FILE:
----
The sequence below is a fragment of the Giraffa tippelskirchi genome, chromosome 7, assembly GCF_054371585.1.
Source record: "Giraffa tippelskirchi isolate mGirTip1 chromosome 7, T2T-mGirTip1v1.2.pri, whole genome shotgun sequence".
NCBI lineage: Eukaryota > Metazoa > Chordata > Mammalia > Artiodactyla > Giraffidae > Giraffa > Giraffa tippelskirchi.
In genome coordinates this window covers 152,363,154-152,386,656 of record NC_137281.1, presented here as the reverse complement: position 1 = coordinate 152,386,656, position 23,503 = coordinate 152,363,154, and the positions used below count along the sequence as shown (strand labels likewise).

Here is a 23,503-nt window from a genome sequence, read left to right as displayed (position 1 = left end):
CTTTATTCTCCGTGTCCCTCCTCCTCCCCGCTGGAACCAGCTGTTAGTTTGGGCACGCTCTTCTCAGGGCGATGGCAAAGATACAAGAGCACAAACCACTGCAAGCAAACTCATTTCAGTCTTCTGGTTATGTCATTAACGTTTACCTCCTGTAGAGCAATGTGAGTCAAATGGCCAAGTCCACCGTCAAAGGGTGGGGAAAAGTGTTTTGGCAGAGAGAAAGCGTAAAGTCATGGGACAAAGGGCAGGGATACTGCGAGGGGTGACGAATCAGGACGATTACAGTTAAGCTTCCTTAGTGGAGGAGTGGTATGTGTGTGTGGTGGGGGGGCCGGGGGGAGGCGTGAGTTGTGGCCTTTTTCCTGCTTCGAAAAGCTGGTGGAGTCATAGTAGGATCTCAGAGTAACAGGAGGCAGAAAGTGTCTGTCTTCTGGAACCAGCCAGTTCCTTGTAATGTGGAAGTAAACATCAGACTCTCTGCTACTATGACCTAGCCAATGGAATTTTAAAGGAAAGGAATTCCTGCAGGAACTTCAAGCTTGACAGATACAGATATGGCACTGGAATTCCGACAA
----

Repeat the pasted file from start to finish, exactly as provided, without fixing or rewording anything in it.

The sequence below is a fragment of the Giraffa tippelskirchi genome, chromosome 7, assembly GCF_054371585.1.
Source record: "Giraffa tippelskirchi isolate mGirTip1 chromosome 7, T2T-mGirTip1v1.2.pri, whole genome shotgun sequence".
NCBI lineage: Eukaryota > Metazoa > Chordata > Mammalia > Artiodactyla > Giraffidae > Giraffa > Giraffa tippelskirchi.
In genome coordinates this window covers 152,363,154-152,386,656 of record NC_137281.1, presented here as the reverse complement: position 1 = coordinate 152,386,656, position 23,503 = coordinate 152,363,154, and the positions used below count along the sequence as shown (strand labels likewise).

Here is a 23,503-nt window from a genome sequence, read left to right as displayed (position 1 = left end):
CTTTATTCTCCGTGTCCCTCCTCCTCCCCGCTGGAACCAGCTGTTAGTTTGGGCACGCTCTTCTCAGGGCGATGGCAAAGATACAAGAGCACAAACCACTGCAAGCAAACTCATTTCAGTCTTCTGGTTATGTCATTAACGTTTACCTCCTGTAGAGCAATGTGAGTCAAATGGCCAAGTCCACCGTCAAAGGGTGGGGAAAAGTGTTTTGGCAGAGAGAAAGCGTAAAGTCATGGGACAAAGGGCAGGGATACTGCGAGGGGTGACGAATCAGGACGATTACAGTTAAGCTTCCTTAGTGGAGGAGTGGTATGTGTGTGTGGTGGGGGGGCCGGGGGGAGGCGTGAGTTGTGGCCTTTTTCCTGCTTCGAAAAGCTGGTGGAGTCATAGTAGGATCTCAGAGTAACAGGAGGCAGAAAGTGTCTGTCTTCTGGAACCAGCCAGTTCCTTGTAATGTGGAAGTAAACATCAGACTCTCTGCTACTATGACCTAGCCAATGGAATTTTAAAGGAAAGGAATTCCTGCAGGAACTTCAAGCTTGACAGATACAGATATGGCACTGGAATTCCGACAA